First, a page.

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Have a Plant: Fruits & Veggies for Better Health
fruit and vegetable food science

The Great Grub Club – Enjoy Fruits & Vegetables at Every Meal

Ahoy choy, blueberries, spinach, oranges, and soy.  It’s National Nutrition Month® and there’s no better way to celebrate health and longevity than with fruits and vegetables. Celebrated annually during the month of March, National Nutrition Month® focuses on the importance of making informed food choices and developing sound eating and physical activity habits.  Move over added sugar and saturated fat, there’s a new kale in town.  Building a healthy diet is easy when you make half your plate fruits and vegetables, and strong scientific evidence demonstrates that it can help you live longer and free of disease.  While no individual food group, fruit or vegetable has all of the nutrients needed to support adequate nutrition, consuming a variety has both colorful and bold effects.

The science behind fruits and vegetables continues to drive both international and domestic public policy; most governments and authoritative bodies recommend including at least 2-servings of fruits and 3-servings of vegetables per day for adults.  Did you know that fresh, frozen, canned, and 100% juice all count?  Fruits and vegetables have traditionally been recommended since they are typically low-calorie and rich in vitamins, minerals, and dietary fiber.  However, evidence shows that fruits and vegetables are also the primary sources of a variety of dietary bioactive compounds, or what the National Institutes of Health (NIH) deem as those substances other than traditional nutrients that are responsible for changes in health status.  You might have heard bioactives being described in laymen’s terms as “antioxidants”, but they are so much more!  The Academy of Nutrition and Dietetics (AND) is currently working to develop guidance for intake of flavan-3-ols, a group of dietary bioactive compounds with known cardio-protective effects, commonly found in foods such as tea, cocoa, and 100% cranberry juice.  This effort will set the stage for future public guidance around dietary bioactive compounds, and further increase public promotion of fruits and vegetables.

Good nutrition doesn’t have to be restrictive or overwhelming.  Small changes can have a snowballing health effect, and every little bit (or bite!) counts.  Restrictive diets are never sustainable, nor are they healthy in the long-run.  Beet click-bate marketing schemes and instead try incorporating fruits and vegetables into the foods you love, while being physically active.  Here are some simple tips to get started:

  • Have a salad with spinach or kale, and lots of crunchy toppings!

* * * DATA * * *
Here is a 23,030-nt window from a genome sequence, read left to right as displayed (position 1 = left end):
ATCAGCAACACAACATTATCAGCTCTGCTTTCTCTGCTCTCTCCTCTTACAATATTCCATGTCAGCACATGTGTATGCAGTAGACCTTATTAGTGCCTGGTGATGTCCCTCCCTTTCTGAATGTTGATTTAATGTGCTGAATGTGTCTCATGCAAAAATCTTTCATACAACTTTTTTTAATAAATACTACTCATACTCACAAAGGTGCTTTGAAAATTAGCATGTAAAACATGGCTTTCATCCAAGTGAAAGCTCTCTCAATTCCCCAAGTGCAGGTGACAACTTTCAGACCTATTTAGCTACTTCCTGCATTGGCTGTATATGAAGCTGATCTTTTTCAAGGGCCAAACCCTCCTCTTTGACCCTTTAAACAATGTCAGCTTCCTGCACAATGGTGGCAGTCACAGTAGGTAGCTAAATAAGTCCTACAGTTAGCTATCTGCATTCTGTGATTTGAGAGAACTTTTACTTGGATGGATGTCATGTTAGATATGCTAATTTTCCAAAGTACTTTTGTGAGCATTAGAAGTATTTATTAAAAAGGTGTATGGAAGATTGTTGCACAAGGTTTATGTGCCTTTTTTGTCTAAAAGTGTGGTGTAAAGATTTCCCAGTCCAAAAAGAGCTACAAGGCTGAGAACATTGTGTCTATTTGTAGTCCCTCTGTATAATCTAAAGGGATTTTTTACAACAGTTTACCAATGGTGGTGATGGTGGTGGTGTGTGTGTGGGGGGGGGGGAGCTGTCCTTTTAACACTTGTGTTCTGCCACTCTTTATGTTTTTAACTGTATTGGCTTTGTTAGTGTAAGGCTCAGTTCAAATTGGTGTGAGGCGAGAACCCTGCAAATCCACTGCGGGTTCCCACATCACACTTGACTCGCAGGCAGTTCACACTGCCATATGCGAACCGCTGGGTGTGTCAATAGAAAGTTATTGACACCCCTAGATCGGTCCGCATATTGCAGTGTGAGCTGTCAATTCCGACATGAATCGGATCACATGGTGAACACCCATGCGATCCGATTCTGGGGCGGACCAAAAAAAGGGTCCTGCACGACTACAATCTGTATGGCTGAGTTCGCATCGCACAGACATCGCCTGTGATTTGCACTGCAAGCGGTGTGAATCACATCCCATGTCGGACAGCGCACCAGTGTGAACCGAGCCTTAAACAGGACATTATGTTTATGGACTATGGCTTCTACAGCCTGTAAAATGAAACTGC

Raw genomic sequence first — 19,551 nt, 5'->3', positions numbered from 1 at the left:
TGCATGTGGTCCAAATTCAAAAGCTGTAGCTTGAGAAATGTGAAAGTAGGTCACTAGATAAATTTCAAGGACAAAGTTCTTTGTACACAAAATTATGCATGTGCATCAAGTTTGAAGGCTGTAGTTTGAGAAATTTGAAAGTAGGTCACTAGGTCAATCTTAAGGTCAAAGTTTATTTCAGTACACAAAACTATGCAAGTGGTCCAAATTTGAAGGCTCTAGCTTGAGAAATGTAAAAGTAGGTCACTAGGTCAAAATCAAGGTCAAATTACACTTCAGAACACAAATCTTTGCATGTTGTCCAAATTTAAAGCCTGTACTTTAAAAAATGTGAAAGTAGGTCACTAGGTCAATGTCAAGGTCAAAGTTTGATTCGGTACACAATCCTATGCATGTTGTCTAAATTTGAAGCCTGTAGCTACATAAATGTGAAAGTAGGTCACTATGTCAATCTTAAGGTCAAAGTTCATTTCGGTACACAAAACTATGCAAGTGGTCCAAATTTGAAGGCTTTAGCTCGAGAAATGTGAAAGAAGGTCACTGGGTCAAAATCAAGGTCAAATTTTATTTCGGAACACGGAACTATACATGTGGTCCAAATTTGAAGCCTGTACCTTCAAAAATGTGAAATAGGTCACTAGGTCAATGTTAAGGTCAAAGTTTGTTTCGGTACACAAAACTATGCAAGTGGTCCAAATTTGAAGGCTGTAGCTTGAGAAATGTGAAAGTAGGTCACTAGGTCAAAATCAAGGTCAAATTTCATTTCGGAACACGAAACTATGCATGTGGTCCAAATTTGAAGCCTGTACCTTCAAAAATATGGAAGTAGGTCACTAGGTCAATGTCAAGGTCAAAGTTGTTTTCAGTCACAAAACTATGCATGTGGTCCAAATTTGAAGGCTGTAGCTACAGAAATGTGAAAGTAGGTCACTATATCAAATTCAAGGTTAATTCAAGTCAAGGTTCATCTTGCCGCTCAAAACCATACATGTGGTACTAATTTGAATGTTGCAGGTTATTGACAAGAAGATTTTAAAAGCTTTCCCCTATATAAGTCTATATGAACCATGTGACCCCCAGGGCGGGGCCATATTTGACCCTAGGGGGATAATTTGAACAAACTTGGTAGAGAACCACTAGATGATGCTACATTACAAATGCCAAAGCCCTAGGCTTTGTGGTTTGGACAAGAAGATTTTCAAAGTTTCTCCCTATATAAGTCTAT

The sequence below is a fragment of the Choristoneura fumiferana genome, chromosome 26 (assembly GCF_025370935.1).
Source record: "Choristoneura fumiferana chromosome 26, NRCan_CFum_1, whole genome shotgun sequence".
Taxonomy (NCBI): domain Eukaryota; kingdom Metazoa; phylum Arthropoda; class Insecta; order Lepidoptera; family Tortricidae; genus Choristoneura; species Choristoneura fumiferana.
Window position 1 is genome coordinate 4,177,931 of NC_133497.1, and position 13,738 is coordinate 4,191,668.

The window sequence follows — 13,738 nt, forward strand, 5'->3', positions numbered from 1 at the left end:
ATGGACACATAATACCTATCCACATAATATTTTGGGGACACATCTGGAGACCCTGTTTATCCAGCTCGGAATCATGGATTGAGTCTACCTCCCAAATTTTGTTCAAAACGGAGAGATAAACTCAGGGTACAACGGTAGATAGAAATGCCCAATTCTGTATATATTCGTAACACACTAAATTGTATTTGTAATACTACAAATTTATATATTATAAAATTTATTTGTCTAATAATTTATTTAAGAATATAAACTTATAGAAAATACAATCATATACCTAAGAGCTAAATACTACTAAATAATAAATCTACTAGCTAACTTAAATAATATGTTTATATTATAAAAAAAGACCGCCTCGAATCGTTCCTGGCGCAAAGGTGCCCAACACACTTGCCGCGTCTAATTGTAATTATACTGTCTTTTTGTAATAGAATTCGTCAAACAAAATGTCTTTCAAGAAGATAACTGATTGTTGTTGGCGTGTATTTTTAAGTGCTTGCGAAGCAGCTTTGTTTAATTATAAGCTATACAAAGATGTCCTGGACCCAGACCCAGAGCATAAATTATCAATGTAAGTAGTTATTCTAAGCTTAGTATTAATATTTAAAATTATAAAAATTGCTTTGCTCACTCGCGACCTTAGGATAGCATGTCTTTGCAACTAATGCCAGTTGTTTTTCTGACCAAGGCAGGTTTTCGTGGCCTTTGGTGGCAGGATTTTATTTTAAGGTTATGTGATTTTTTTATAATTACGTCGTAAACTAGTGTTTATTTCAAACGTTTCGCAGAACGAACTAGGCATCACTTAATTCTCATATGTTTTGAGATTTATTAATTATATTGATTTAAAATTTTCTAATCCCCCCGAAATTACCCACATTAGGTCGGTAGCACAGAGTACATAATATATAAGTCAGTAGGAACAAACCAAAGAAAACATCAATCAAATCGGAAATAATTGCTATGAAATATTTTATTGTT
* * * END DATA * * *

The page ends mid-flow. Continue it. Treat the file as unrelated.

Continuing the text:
• Turn protein foods, like eggs or lean beef, into carrier foods for fruits and vegetables. Stuff an omelet with onions, broccoli, spinach, pineapple, and tomatoes. Just don’t forget the yolk, the epicenter for an egg’s nutrition.
  • Substitute your pizza with a variety of veggies and pineapple. If you really want to go crazy, swap in a delicious cauliflower crust.
  • Instead of high-calorie dressings, use hummus as a sandwich spread.
  • Mix up a morning smoothie with low/non-fat milk, frozen berries and a banana.
  • Try low-calorie or 100% juices, where most of the natural sugar has been removed during processing. Mix 8-ounces of 5-calorie-per-serving 100% cranberry juice with 1-2 tsp. of psyllium fiber for an antioxidant- and fiber-rich citrusy fruit punch.
  • Bake a potato and top it with tomato salsa. When potatoes are baked the starch undergoes what food scientists know as “retrogradation,” which makes the starch less digestible, while still providing a ton of vitamins and minerals.
  • Go nuts at dessert! Try adding crushed nuts to frozen low-fat yogurt with berries.
  • Have a cup of unsweet tea or coffee, full of dietary bioactive compounds, and kick soda to the curb.

Consulting with a registered dietitian nutritionist (RDN) can help you set achievable goals and customize meal plans that are tailored to your personalized nutrition.  Include foods from all food groups in your diet and practice portion control.  Try using smaller plates, bowls and glasses.  Have a dinner party and cook at home, where you are in control of what’s in your food.  Learn how to read the Nutrition Facts Panel on packaged food and beverage products and check out the U.S. Department of Agriculture’s ChooseMyPlate website for resources, recipes and tips that support building healthy and budget-friendly meals.

Eat right, bite by bite.  Have A Plant at every eating occasion!

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